Sleep. We need it. Unfortunately I am quite prone to sleep deprivation, simply because my mind always decides to work and work and work the minute I get into my bed. And that’s tiring because before I know it I have another short night (4 or 5 hours) under my belt resulting in a grumpy, moody Dimphh. Now, you don’t want to be on the receiving end of a grumpy and moody Dimphh, believe me ;-). Happiness is, without a doubt, linked to good rest. Your body needs time to reset, to heal and to process whatever has been happening to you on the day that you have experienced.
So – what exactly does occur in your body when you have less sleep? Actually, quite a lot:
For example, the emotional center of your brain (also called amygdala) is less held in check by your prefrontal cortex. The amygdala is responsible for the fight or flight feelings like anger, fear and stress. Without a good sleep, the amygdala is 60% more reactive which means you’ll have a bigger chance of having mood swings or volatile responses to any daily interactions.
Then, you probably also know that less sleep leads to a less alert feeling. That’s true! When we are awake, our little brain’s neuron’s create adenosine. As this builds up we start to feel drowsy and normally we need our sleep to clear up this build-up pile of adenosine.
Last but not least, sleep will also literally influence your brain tissue! Poor sleeping is actually linked to deterioration of parts of your brain tissue.
If you are still not convinced though – I have here also some numbers:
- 65% of adults who sleep over 7 hours every night report perfect mental health.
- Only 27% of adults who get 7-8 hours sleep report feeling overwhelmed and stressed, opposed to 40% of the adults who sleep less than 8 hours.
- 50% of adults report losing patience or yelling at their partner without good sleep
- And 52% of adults report yelling at their kids when they have less than 8 hours sleep.
So – bottom line: good sleep is pure happiness!
So what are the basic rules to get a good sleep at night? There are so many ways on how to achieve this. In an earlier post I’ve already written on the effect of a calm and serene environment in your bedroom. Environment saves at least half of your rest so go and Feng Shui your bedroom away. It will actually help.
A few other things that you could also try:
- Get a sleep schedule and try to keep to it. Your biological clock needs the rhythm in order to prepare your body for a good nights rest. So try to wake up and go to bed at the same time.
- Keep a sleep diary. This will help you provide more insights on your rhythm and will help you find what you can improve or which habits you should let go.
- Exercise but not within 4 hours of bed time. I bet you didn’t see that coming ;-). I feel it though when I come back from my softball practice or, yesterday when I came back from my boxing class, I definitely need some time to come down and get relaxed. Take. That. Time. Seriously.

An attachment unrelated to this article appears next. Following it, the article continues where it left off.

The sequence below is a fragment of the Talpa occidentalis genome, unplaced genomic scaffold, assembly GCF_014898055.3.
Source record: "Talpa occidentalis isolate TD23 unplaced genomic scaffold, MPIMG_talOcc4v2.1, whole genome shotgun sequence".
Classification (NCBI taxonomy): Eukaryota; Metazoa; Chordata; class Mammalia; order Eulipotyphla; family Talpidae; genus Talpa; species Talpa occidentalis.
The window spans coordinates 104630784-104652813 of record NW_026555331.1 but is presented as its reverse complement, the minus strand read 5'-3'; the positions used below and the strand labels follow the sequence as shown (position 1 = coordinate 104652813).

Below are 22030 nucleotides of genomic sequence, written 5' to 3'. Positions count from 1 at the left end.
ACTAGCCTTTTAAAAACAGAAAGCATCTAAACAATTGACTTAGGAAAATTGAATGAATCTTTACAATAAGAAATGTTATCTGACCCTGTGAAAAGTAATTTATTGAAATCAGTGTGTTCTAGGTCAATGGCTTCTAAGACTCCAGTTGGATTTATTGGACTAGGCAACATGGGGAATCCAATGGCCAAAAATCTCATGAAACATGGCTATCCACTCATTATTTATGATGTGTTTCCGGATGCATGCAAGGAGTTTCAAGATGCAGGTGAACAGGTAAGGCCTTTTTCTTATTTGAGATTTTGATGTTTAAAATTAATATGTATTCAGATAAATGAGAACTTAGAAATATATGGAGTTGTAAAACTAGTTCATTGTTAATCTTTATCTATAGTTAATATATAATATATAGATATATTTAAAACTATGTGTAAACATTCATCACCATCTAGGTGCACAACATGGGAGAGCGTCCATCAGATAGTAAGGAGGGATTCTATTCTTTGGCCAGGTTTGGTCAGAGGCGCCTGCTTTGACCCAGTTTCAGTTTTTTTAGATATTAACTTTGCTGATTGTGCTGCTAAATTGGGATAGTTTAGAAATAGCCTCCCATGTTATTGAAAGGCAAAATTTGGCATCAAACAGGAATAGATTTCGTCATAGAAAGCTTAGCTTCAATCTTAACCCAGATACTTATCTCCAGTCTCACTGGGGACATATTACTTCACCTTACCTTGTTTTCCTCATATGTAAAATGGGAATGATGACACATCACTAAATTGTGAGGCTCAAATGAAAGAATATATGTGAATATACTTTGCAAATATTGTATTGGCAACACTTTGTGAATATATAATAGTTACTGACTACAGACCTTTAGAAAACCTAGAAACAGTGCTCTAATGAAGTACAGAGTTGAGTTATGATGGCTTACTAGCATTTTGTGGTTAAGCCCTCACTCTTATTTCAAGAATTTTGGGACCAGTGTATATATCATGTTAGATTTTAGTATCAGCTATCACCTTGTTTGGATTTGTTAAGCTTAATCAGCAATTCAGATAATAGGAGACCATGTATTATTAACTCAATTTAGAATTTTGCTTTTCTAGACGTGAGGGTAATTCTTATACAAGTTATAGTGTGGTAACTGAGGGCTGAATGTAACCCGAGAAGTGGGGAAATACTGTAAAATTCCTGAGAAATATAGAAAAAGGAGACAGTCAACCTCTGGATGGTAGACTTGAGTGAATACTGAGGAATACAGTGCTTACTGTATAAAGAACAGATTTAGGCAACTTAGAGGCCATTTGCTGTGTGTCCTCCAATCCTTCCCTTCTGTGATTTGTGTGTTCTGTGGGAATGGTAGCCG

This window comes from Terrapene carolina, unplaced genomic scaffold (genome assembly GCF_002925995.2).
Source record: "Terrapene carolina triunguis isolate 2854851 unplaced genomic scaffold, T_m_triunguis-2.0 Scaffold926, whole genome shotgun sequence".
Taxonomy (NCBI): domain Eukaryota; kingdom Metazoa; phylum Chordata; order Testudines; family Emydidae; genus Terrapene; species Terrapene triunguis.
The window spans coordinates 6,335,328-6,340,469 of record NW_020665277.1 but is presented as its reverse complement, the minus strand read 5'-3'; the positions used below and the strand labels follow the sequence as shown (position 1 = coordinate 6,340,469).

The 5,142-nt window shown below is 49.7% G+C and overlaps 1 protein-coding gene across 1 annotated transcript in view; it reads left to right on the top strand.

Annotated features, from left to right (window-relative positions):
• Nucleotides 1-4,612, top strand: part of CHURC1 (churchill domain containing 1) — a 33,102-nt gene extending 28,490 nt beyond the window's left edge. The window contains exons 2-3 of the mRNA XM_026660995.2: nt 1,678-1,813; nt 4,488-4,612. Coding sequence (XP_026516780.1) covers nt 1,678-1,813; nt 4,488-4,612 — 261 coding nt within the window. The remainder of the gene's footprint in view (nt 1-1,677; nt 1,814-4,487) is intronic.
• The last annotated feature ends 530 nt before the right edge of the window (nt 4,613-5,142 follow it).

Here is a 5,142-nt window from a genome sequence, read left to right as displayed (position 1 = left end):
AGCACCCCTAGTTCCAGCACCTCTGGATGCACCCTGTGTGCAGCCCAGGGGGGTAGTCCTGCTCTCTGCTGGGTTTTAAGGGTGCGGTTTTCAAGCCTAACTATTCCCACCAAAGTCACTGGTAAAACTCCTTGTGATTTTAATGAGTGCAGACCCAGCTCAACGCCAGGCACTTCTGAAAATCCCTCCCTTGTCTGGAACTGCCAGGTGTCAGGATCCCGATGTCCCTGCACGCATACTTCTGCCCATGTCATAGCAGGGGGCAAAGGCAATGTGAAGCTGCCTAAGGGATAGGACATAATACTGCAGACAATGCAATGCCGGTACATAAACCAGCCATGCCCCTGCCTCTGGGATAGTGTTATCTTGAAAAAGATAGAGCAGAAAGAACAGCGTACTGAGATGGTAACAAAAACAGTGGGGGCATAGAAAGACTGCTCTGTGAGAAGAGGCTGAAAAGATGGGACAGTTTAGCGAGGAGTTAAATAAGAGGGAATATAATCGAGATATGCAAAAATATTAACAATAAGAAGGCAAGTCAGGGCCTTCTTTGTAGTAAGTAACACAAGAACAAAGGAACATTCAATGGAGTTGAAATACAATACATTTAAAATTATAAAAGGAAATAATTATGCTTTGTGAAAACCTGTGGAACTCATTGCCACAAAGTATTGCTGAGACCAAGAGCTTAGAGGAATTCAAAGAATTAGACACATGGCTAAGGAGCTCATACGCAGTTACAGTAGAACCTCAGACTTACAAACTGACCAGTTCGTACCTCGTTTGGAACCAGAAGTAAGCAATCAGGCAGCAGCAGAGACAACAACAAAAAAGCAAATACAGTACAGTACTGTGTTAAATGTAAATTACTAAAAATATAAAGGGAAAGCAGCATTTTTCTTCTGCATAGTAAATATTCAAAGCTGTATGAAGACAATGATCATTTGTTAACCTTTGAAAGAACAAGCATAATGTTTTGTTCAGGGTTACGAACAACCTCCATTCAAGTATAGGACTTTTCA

- Meditation. Honestly, this has been a great help for me. I’ve started meditation about two weeks ago and it’s helping to calm down, as well as switch of the storm of thoughts that pop up in my mind. I try a Yoga Nidra meditation or something simple like an 10-minute affirmation meditation. If you need support with that, Insight Timer is a great little app to help you here.
- Stay cool. I’ve mentioned it before – fresh oxygen is necessary and opening the window in your bedroom also really helps keeping the temperature in your room down, which again results in a good sleep.
Apart from above tips, there’s also one very very important tip. If you can’t sleep, don’t start counting how many hours you still have left and watch your clock all the time. This will only get your anxiety up, ending up making yourself more and more active. Instead, the best thing you can do is just restart your pre-sleep pattern; get up and out of bed, make yourself a cup of tea and a sandwich (peanutbutter sandwiches are a charm for me) and just spent 30 minutes outside of your bedroom. Read a bit, watch a bit of television or just enjoy a few moments for you. Than re-start your pre-sleep procedure (brushing your teeth, turning of the lights etc) and get back into bed. Almost for certain, you will drift away almost instantly.
Now – it differs per person how much sleep you need during the night. If you are not sure, just try and get a feeling on how you feel and how you act during the day after various hours or sleep. Do you feel shiny-happy after 6 hours of sleep? Then probably 6 hours cuts it for you. If you need, like me, 7-8 hours of sleep, then please try to stick that. It’s not always easy in our busy lives but it’s worth a shot!